As home values skyrocketed during the pandemic, homeowners made huge equity gains. But now that home prices are dropping in many markets, about 450,000 recent home buyers are experiencing a problem we haven't seen for a while: Their mortgages are underwater.
According to the Mortgage Monitor report by Black Knight, 60% of those homes were purchased in 2022. If these underwater homeowners try to sell anytime soon, they'll need to come up with the difference between their net sale result and what they owe on their mortgages.
What does it mean when a home is underwater?
When a home is underwater, it means the homeowner owes more on the mortgage than the home is worth. For example, if a homeowner has a mortgage of $300,000 but the current value of the home has fallen to $250,000, the home is considered to be underwater.
This can make it hard to sell, because you need to come up with the difference between the mortgage and the net sale price to pay off the mortgage.
Andrew Daniels, co-founder of Millennial Homeowner, notes an additional problem for these homeowners: "Being underwater on your home can also make it difficult to refinance your mortgage, which could prevent you from taking advantage of lower interest rates in the future or changing the terms of your mortgage."
Finally, being underwater means you don't have any equity to enable a home equity loan or a home equity line of credit, or HELOC. Those are two common ways that homeowners fund a home renovation.
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1 million homes have limited equity
In addition to the underwater homes, one million homes purchased in 2022 have less than 10% equity. This means that even a small drop in the value of these homes could push them underwater as well.
Compare that to homes purchased in 2021 where "fewer than 1% of homes mortgaged are currently underwater with only 3% having limited equity."
Black Knight data reports that most limited-equity homes were purchased in May-July 2022, the peak of the real estate market.
Equity positions for homes purchased before 2022
While the data is concerning for homeowners who bought in 2022, most earlier buyers maintain positive equity in their homes.
According to the CoreLogic Homeowner Equity Insights report, "U.S. homeowners with mortgages have seen their equity increase by a total of over $2.2 trillion since the third quarter of 2021, a gain of 15.8% year over year."
Selma Hepp, CoreLogic's interim lead of the Office of the Chief Economist, says their data shows a slight increase in the average U.S. loan-to-value (LTV) ratio. But she adds: "Today’s homeowners are in a much better position to weather the current housing slowdown and a potential recession than they were 12 years ago."
In fact, the CoreLogic report says, "In the third quarter of 2022, the average homeowner gained approximately $34,300 in equity during the past year."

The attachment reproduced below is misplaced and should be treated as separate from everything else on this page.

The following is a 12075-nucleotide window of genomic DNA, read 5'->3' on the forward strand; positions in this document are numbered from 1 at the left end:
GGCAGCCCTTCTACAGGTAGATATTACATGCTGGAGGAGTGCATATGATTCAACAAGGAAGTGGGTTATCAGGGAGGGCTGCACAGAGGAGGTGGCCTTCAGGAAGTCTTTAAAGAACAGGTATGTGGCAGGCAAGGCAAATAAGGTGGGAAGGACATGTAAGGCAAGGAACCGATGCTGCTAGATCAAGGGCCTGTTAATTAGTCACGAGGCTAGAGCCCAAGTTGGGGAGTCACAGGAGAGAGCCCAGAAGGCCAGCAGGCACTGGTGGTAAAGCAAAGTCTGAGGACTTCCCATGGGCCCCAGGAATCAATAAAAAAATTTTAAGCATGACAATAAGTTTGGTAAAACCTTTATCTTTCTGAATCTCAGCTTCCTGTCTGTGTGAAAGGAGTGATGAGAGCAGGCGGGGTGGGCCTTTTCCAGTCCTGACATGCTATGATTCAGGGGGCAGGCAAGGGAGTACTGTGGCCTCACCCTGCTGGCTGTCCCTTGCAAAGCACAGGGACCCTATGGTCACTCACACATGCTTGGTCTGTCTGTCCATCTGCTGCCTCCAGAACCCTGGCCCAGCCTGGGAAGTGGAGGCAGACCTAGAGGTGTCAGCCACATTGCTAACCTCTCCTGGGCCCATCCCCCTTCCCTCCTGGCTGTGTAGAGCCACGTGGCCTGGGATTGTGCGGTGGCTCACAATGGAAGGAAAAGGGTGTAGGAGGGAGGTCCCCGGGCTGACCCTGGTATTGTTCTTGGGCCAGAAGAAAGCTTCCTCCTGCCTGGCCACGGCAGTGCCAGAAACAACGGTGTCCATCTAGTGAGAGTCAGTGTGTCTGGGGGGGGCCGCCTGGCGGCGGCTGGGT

How does this compare to the Great Recession?
About one in four homes were underwater during the Great Recession, which lasted from December 2007 to June 2009.
Many homeowners couldn't make their mortgage payments and lost their homes. According to the report Underwater America by the Haas Institute, "From September 2008 through the end of 2013, approximately 4.9 million families lost their homes to foreclosure. Between 2010 and 2013, another 1.3 million families lost their homes to short sales."
The 2022 housing market is nowhere near that crisis level. In fact, data shows that "nationally, household equity reached 70% in the second quarter of 2022, the highest level in over 35 years." This, combined with a strong labor market, means the housing market is in a far better position than during the Great Recession.
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How homeowners can insulate against financial stress in 2023
Homeowners who purchased homes in 2022 might have concerns after reading the Mortgage Monitor report. However, consumers can take steps to insulate themselves against financial strain:
- Stay put. Historically, homes appreciate over time. According to SFGate, "National appreciation values average around 3.5 to 3.8% per year." So even if you purchased at the housing market peak in 2022, your home is likely to appreciate over time and stop being underwater.
- Stockpile savings. Daniels recommends that homeowners keep an emergency of three to six months of expenses plus a separate home maintenance fund. "It's important to have cash on hand if you know that you're living in a house that's underwater," says Daniels. "That way, if you have to move for an unexpected reason or because of a job relocation, you have the cash on hand to bring to closing if necessary."
- Renovate. Consider renovating if you have cash on hand and plan to stay in the home for a while. A home renovation can increase the home's value, getting you closer to what you paid for it. The 35th annual Cost vs. Value report by Zonda shows exterior home renovations that offer the best return on investment (ROI).
Final thoughts on underwater homes
If you have an underwater home or limited-equity home, your situation is likely to improve over time. The current situation is not nearly as as bad as the Great Recession. Still, it pays to be conservative with your money and not take on undue risks.